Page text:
Letters for December 24, 2009

Wrong perception of Russia

Re “The Russians are coming!” (Feature story, by Shannon Rooney, Dec. 17):

The lengthy article about immigrant brides with an interview of Elena Tonetti is full of generic stereotypes, bias, and generalizations that depict Russia as a scary place and a third-world country. I am from Russia, and this story made me feel like I am a part of some herd.

I am not sure if the author of this article or Elena Tonetti has been to Russia in the last 10 years, but it sure sounded like their perception of the Russian reality is completely off. What about new infrastructure, blooming tourism, growing economy, beautiful malls with fashionable boutiques that appear everywhere, huge supermarkets with better selection of gourmet cheeses, scrumptious desserts, and wine than that at Whole Foods?

How can an educated person draw such conclusions? It’s appalling to see that Russians themselves create such a negative reputation for their native country. I welcome an article from someone with a true and accurate portrait of modern Russia.

Frankly, I am surprised that the Chico News & Review even published such a stereotypical article. I always thought that one of its main missions was to have a positive impact on our community and to educate citizens on the worldly issues, not to create stereotypes and barriers between countries.

Julia Kobrina-Coolidge

I was outraged by the false and offensive claims in “The Russians Are Coming” article made by Ms. Tonetti, who left Russia in 1989, during collapse of the Soviet Union, when the country was in horrible shape.

The article erroneously suggests that Russian men are alcoholics and criminals. Although alcoholism has been a problem in the past, the Russian government is actively dealing with it and alcoholism is much less prevalent today. Crime in Russia has dramatically decreased since 1989. According to the United Nations, in Russia there are 20.5855 crimes per 1,000 people, ranking 31st, lower than many Western countries including the U.S. My aunt and uncle both own a Mercedes which they park in front of their public apartment building, and they have never exploded or been vandalized.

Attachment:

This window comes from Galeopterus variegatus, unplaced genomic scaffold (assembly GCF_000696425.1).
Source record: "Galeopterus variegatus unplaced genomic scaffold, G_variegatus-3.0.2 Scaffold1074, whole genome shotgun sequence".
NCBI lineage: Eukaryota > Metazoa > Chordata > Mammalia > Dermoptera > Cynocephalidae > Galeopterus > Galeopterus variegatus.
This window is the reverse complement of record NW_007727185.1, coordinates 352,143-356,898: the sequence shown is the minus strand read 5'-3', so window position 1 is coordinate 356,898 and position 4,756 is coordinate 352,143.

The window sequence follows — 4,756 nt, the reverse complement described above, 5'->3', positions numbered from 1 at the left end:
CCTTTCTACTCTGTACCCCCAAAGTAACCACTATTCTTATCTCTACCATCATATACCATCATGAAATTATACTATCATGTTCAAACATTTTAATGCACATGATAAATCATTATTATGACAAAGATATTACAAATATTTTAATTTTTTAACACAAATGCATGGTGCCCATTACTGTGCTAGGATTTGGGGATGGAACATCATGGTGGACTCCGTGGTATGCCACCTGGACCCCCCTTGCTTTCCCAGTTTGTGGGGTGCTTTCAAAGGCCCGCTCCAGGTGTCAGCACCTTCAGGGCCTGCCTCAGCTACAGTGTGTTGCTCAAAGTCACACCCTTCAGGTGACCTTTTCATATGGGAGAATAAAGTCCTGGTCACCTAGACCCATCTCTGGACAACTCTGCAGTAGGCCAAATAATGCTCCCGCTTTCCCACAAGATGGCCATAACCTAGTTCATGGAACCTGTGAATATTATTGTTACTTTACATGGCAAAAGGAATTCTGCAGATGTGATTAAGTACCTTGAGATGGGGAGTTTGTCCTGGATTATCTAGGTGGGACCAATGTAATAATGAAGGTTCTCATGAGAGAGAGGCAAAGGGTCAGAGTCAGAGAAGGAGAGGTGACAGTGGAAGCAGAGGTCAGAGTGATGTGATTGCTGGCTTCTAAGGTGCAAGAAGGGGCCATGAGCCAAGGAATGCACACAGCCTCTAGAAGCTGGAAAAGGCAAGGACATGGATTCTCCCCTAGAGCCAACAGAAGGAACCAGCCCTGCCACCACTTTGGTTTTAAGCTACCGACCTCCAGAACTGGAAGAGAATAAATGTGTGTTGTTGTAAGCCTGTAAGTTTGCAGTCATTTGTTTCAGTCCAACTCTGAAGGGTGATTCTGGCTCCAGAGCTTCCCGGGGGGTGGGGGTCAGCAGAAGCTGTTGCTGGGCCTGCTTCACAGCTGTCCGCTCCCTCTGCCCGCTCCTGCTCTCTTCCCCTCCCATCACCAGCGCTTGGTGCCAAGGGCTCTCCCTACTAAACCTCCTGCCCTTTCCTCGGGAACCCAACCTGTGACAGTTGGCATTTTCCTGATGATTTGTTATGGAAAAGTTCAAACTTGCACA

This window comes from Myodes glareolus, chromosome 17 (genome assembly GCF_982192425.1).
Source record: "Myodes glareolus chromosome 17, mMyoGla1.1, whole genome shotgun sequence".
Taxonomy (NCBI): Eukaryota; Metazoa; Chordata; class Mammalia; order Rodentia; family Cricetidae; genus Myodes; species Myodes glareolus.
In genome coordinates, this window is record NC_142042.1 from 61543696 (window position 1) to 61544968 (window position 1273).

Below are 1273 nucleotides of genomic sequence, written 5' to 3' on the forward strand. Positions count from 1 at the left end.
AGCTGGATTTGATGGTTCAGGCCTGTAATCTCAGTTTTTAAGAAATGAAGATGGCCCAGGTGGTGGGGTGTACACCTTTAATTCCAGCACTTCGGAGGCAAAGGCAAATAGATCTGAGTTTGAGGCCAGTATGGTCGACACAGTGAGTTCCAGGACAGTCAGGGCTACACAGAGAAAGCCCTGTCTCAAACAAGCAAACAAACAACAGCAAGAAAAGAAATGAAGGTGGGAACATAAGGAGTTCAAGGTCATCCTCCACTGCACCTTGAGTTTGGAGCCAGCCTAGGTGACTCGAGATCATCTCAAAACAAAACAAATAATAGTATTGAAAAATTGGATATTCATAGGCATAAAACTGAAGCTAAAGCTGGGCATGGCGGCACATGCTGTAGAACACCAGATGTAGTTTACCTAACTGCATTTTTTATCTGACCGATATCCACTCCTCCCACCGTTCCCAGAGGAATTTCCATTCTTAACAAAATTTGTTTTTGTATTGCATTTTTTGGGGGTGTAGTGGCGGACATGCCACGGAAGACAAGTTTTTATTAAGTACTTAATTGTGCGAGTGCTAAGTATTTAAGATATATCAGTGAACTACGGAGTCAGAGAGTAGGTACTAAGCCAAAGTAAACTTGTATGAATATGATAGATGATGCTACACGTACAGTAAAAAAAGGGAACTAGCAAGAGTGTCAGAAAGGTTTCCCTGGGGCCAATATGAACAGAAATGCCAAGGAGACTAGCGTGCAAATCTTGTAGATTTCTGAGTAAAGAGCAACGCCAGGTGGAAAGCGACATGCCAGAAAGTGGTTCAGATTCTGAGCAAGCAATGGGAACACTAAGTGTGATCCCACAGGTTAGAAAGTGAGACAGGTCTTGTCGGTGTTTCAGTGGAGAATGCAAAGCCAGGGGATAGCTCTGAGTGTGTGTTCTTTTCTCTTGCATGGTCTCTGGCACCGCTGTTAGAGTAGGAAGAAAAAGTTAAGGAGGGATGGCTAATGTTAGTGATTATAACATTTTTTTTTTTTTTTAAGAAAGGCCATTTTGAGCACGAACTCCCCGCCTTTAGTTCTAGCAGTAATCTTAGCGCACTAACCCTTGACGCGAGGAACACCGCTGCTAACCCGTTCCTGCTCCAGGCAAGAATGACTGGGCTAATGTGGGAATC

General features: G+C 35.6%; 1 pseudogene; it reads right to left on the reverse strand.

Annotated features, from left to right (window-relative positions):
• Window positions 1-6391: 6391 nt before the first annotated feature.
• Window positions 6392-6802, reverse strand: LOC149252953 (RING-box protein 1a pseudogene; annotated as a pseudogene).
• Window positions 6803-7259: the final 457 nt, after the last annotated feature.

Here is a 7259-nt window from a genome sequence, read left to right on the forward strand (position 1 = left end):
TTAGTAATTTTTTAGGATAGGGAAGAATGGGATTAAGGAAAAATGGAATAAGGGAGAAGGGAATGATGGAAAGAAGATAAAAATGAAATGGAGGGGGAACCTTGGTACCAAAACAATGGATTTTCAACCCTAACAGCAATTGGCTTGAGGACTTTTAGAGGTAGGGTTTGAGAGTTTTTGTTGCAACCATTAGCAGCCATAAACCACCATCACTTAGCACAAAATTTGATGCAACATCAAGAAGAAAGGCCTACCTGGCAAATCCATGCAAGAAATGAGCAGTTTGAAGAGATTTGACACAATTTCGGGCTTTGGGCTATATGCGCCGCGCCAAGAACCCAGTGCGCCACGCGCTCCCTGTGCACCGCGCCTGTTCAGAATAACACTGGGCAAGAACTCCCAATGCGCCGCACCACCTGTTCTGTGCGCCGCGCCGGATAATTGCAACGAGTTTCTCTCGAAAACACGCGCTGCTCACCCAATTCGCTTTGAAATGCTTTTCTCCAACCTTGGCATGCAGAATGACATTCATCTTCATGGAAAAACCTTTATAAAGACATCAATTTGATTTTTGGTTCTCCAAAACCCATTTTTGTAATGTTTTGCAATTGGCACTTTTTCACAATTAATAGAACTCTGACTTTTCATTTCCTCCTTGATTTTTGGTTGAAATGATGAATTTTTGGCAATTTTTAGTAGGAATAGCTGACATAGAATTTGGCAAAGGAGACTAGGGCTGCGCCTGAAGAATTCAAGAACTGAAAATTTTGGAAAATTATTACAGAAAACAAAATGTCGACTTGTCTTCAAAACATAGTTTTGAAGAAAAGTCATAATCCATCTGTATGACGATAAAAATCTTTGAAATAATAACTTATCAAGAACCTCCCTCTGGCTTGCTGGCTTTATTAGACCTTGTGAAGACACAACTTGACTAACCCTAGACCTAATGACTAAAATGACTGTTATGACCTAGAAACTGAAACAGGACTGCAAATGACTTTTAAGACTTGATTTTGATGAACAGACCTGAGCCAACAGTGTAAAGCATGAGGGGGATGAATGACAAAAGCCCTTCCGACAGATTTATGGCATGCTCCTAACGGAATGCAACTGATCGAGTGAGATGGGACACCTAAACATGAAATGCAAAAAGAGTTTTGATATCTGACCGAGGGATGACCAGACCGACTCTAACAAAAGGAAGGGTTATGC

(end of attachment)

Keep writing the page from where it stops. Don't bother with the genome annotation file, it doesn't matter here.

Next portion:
Tonetti describes Russia in 1989 not 2009. Supermarket and shopping malls are common in Russia. Most cities have stores that rival those in New York or Los Angeles. There are many department stores that have not only food, but also electronics and clothes in the same building. Russian buildings do not have bars on windows and doors, any more than buildings do in the U.S. Actually in Russia about 14 percent of individuals are below the poverty line compared to 18.2 percent in Butte County.

This article is based on negative stereotypes and perpetuates ignorance and misinformation about Russia and Russian people.

Nikita Schottma
First-generation immigrant

I read your article about Elena Tonetti and thought it was a good story about a woman who has succeeded as a businesswoman in this country. What I found disagreeable are the inferences that the article makes of women who have immigrated to America from former Soviet Union countries. Your reporter makes it sound as if the women in these countries are lined up waiting to find a man to release them from their bondage.

The truth is much different from what your article portrays. First off, the women who live here in Butte County come from various countries, not just Russia. They are all highly intelligent, well-educated and highly motivated women who desire to have a good family life. What your reporter failed to do was actually interview some of the ladies that were portrayed in your article to find out why they came to America.

If she had taken the step to ask some, the truth would have emerged that they chose an American husband for specific reasons and not because that was the quickest ticket to America. The women know that American men are generally very involved with their families, are known to be hard working and typically have strong desires toward family loyalty.